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Subject: Claudio Monteverdi: a 451st Birthday Celebration!
From: "G. Paul Padillo" <[log in to unmask]>
Reply-To:G. Paul Padillo
Date:Tue, 15 May 2018 14:51:55 -0400

text/plain (56 lines)

Today is the 451st celebration of the birth of one of the greatest of them all 
and one of the true godfathers of opera - Claudio Monteverdi.  

I can’t imagine my life without the music of this man who has played such 
an enormous part of my life.  Some of my earliest musical memories were 
of the incredible 1610 Vespers “Della Beata Vergine,” and arrangements of 
antiphonal brass music played at church.  Early on I discovered the operas 
and fell completely and instantly in love with each of them, though “Il 
ritorno d’Ulisse in patria” remains my not only my favorite Monteverdi, but in
in my top ten favorite operas by ANY composer.  There are so many mo
moments to celebrate of this great man.

Some may balk at Leppard’s arrangement, but Frederica von Stade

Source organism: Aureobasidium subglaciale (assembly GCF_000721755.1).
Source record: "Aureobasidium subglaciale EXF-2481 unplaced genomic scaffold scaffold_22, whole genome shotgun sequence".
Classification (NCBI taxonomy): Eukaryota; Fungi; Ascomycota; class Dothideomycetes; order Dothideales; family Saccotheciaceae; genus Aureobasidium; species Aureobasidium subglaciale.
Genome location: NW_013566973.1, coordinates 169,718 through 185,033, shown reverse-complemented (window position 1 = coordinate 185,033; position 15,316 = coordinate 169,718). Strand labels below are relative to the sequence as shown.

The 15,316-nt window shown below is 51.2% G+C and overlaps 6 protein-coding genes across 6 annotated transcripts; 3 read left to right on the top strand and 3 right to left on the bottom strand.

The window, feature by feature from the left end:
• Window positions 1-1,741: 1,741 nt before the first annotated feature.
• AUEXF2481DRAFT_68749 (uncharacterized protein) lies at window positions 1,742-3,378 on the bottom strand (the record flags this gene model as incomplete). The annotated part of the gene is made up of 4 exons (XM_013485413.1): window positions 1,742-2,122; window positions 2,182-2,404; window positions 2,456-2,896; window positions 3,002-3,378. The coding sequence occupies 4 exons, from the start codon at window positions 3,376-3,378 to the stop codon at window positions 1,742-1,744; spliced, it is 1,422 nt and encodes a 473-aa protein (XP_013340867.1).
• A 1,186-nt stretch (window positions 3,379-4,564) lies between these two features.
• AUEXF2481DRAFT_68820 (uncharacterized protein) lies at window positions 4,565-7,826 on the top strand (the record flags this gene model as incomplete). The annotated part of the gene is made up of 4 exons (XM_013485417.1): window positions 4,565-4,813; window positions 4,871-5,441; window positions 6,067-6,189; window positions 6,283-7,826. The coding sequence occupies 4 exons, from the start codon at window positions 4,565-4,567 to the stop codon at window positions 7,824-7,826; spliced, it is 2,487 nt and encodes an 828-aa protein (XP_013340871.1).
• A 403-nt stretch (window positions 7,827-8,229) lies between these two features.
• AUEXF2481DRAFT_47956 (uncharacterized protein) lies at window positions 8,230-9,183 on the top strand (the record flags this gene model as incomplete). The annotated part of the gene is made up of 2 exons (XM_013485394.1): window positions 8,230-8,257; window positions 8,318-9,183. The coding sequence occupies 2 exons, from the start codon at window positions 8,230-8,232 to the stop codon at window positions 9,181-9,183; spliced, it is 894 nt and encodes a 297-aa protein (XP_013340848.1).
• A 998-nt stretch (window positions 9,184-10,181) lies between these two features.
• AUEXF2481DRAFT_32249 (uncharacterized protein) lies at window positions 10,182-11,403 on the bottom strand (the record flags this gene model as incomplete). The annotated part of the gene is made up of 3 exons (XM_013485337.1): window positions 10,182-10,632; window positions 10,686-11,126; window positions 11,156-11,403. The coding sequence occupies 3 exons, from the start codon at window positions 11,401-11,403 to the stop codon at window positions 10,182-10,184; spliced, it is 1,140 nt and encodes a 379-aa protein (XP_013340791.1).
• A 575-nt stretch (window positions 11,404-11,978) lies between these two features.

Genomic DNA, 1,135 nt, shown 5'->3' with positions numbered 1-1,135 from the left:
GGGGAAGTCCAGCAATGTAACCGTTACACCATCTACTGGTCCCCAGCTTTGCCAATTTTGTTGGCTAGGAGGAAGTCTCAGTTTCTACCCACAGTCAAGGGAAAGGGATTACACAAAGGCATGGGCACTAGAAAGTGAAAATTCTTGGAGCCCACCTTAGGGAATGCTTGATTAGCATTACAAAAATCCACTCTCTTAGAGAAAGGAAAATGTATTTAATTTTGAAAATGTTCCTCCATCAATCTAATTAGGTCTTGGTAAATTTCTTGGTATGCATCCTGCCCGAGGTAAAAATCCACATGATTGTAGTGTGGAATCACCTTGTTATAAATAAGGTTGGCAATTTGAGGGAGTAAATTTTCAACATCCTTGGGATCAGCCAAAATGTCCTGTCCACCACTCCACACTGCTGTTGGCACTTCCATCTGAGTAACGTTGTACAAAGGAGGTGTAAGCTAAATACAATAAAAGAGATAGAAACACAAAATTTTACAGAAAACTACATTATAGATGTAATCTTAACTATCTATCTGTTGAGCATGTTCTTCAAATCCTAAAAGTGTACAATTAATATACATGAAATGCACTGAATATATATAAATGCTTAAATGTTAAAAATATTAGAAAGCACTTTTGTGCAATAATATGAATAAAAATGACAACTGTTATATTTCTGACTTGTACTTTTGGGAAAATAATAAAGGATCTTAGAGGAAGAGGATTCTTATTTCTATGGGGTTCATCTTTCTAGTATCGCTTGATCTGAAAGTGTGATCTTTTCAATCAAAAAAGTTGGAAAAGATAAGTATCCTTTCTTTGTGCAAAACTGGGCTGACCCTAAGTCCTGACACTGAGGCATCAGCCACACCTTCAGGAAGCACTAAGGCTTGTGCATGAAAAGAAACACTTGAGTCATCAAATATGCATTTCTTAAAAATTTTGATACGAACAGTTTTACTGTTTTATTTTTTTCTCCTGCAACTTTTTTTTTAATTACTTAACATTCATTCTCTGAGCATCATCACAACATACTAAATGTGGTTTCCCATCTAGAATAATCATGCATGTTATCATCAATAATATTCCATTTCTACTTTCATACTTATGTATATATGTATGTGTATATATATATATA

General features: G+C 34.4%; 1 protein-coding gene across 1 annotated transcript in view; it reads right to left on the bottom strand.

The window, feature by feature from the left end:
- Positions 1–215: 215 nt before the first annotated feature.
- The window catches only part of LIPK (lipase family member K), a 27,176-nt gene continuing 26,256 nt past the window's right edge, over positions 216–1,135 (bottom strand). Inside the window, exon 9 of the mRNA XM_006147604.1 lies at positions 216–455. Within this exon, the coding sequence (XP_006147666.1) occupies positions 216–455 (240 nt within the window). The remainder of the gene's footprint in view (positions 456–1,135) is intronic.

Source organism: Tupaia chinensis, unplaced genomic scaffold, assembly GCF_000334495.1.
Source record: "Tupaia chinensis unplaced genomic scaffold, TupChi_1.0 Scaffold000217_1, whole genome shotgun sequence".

captures the despair and beauty of Penelope’s opening aria better than anyo
anyone before or since (though Dame Janet gives her a run for the money).

And here, we have the scintillatingly sung – and danced(!) Orfeo of Simon Keen
Keenlyside in a performance with the Trisha Brown Dance Company.

The exquisite madrigal, “Ecco mormorar l’onde” sung by a young student, Saloum 
Saloum Diawara, and his friends.  Breathtaking.

The tremendous, thundery opening of the 1610 Vespers (Orfeo, anyone?)

Arguments about as to who composed the final duet “Pur ti miro.”  I’m 
sticking with Monteverdi, but whoever it was, he/she composed one of the 
most exquisite endings to any opera before or since.  Here is the 
marvelous Max Emanuel Cencic as Nero with Sonya Yoncheva as Poppea sing
singing about as beautifully as she ever has.

Thank you, Claudio – half a millennium later we are still singing your 
praises – and your glorious, heaven-on-earth music!


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